Beach Channel Park

The Daily Plant : Friday, October 17, 2003


If you ask any bocce player, he or she will attest that bocce is one of greatest sports around. Indeed, there are few sports able to bring different generations together in fun competition. Earlier this month, hundreds of the City’s top bocce players met at Queen’s Juniper Valley Park to compete in the Nutella 9th Annual Citywide Bocce Tournament finals. The two-day event, hosted by the New York City Department of Parks & Recreation, was free to all contestants. Teams that had made it to the finals faced fierced competition just a day earlier in their hometown borough, and top teams received cash prizes, trophies, deluxe bocce sets and a chance to ride on the Nutella float in the Columbus Day Parade.

"Bocce is something that’s become a yearly tradition in Marine Park," said Bob Tracey of Tracey Real Estate, based in Marine Park. "It gives our community an opportunity to have a youthful approach to sports." Mr. Tracy noted that although many players in Brooklyn are older, a new generation of twenty-somethings from Cobble Hill have begun to heat up the competition.

"We’ve got the old blood with new blood and they’re getting along so well," said Tony Buttacavole, President of the Staten Island Bocce Club. Mr. Buttacavole described one eager 93-year-old player who comes with his nurse’s aide and a "telescope on his glasses" to see the ball. He believes the annual competition gives all bocce enthusiasts citywide the opportunity to meet up and enjoy each other’s company. "It was a nice day out, and meeting all the guys we played last year was really great. I really want thank the Parks Department for running this [tournament]. It gives our guys something to look forward to each year," he added.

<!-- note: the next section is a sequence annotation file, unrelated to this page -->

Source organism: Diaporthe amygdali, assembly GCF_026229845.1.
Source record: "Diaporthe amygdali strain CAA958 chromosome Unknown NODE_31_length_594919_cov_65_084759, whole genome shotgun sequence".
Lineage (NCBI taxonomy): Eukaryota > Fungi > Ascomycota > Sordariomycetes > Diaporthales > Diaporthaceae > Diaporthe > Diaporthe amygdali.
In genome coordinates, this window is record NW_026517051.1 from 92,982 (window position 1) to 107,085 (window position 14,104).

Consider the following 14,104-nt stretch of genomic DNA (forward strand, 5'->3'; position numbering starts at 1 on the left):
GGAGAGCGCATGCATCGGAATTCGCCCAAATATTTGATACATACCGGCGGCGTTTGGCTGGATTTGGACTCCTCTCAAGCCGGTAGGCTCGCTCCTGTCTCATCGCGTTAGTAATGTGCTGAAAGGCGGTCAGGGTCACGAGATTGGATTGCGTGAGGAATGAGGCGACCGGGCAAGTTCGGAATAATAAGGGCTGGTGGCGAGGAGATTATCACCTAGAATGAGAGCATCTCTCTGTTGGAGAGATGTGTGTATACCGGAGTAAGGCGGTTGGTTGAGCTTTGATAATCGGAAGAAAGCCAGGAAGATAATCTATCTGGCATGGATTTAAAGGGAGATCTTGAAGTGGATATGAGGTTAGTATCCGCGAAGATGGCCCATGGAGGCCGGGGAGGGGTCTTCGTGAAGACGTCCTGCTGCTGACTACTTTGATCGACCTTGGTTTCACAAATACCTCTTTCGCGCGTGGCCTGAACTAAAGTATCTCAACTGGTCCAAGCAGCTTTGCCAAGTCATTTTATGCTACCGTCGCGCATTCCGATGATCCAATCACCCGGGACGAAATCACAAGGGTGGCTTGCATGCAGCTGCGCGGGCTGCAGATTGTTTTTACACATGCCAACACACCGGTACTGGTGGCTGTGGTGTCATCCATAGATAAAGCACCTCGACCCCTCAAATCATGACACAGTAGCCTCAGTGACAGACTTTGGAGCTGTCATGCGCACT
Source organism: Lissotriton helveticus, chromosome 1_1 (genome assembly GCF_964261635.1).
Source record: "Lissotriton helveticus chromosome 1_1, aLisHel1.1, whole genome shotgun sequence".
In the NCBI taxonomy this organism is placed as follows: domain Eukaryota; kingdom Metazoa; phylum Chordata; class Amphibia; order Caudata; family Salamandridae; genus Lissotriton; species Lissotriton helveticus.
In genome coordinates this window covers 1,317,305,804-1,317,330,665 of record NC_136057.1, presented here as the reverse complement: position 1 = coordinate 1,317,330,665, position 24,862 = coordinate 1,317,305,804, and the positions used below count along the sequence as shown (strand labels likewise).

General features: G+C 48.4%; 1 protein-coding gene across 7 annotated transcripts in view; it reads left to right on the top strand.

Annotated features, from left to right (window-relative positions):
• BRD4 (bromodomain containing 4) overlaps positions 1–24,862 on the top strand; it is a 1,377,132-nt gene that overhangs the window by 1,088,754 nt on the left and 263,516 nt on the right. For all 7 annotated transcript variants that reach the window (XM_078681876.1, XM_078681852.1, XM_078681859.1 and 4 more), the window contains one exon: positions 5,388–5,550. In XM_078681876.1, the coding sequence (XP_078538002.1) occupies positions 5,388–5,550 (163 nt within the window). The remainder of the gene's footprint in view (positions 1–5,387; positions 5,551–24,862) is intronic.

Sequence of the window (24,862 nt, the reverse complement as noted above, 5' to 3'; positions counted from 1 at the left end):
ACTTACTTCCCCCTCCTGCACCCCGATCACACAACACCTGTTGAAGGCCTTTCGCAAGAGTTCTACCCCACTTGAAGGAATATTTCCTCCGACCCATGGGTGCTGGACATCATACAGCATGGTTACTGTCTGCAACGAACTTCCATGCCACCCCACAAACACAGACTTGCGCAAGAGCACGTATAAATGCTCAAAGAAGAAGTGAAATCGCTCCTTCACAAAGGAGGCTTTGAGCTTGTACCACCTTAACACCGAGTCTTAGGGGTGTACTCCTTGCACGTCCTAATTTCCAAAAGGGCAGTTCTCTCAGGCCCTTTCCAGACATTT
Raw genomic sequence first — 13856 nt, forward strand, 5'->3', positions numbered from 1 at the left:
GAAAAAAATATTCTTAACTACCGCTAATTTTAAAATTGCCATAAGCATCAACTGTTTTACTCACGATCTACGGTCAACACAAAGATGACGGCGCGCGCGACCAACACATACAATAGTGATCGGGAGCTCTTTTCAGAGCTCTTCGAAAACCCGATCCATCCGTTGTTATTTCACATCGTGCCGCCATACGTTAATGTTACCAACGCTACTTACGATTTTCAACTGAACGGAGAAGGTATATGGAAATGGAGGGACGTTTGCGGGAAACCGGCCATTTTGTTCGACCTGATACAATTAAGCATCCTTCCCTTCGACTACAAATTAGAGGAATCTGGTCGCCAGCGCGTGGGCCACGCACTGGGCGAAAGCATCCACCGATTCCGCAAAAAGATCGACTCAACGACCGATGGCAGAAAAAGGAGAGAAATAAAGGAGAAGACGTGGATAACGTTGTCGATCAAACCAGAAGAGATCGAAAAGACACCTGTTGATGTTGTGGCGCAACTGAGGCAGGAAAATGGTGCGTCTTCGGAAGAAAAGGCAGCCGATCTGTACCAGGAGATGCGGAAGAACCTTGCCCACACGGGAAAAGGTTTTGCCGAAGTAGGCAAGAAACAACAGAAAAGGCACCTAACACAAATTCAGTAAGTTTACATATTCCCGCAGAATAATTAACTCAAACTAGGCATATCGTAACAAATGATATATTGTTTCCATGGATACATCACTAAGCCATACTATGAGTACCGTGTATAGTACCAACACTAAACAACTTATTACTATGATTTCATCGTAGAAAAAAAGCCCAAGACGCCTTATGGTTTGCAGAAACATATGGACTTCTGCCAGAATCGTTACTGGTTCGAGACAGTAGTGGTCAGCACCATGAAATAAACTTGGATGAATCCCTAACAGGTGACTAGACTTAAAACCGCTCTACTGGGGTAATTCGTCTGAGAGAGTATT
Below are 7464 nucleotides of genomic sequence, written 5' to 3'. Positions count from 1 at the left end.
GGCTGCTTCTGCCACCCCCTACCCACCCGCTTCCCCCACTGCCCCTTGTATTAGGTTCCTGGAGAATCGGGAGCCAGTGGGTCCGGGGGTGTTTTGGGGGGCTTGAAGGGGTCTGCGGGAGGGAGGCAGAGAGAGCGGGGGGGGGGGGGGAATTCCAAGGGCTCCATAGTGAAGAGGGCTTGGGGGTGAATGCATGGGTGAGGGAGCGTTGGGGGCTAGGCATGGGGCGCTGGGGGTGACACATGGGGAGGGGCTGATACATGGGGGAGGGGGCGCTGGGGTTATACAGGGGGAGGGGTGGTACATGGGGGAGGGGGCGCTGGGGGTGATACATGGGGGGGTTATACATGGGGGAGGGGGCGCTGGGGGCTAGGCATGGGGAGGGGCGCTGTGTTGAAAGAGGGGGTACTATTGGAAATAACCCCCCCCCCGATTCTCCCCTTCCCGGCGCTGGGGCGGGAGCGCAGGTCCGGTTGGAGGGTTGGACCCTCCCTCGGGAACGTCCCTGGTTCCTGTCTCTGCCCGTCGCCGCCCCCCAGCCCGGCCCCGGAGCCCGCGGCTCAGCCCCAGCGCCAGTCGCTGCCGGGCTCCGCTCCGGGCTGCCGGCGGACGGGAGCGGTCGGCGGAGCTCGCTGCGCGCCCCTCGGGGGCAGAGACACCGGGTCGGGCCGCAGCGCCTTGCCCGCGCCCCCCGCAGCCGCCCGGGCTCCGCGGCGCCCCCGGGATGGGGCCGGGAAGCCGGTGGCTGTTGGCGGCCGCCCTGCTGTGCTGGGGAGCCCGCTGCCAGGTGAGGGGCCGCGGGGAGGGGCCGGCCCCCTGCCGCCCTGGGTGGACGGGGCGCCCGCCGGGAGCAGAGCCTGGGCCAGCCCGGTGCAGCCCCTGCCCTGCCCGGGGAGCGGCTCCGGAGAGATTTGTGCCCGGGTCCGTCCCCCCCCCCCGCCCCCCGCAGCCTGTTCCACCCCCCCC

After a full day of excellent bocce playing by all teams involved, Queens teams took first and third places, and a Brooklyn team scored second place. It’s quite apparent, however, that the pleasure of bocce is in playing the game.

Historians trace Bocce’s origin to Egypt around 5000 B.C., where it spread to Greece and later, the Roman Empire. Italian immigrants introduced Bocce to the Americas during the 19th century, and the sport has grown immensely popular in recent years.

Written by Eric Adolfsen


This Saturday, October 18, New Yorkers will gather in Central Park for the 6th annual Falconry Extravaganza. Falcons, hawks, eagles and raptors of all sizes will fly above Central Park’s East Meadow at this year’s event. Visitors will have the chance to look these enormous birds in the eye and to learn more about the Urban Park Rangers wildlife management programs. Wildlife experts, falconers, and rehabilitators will be on hand to answer questions. This event is free and will take place from 12:00 – 4:00 p.m. For more information please visit our website at or call 311.


"If we had no faults of our own, we would not take so much pleasure

in noticing those of others."

François, Duc de La Rochefoucauld


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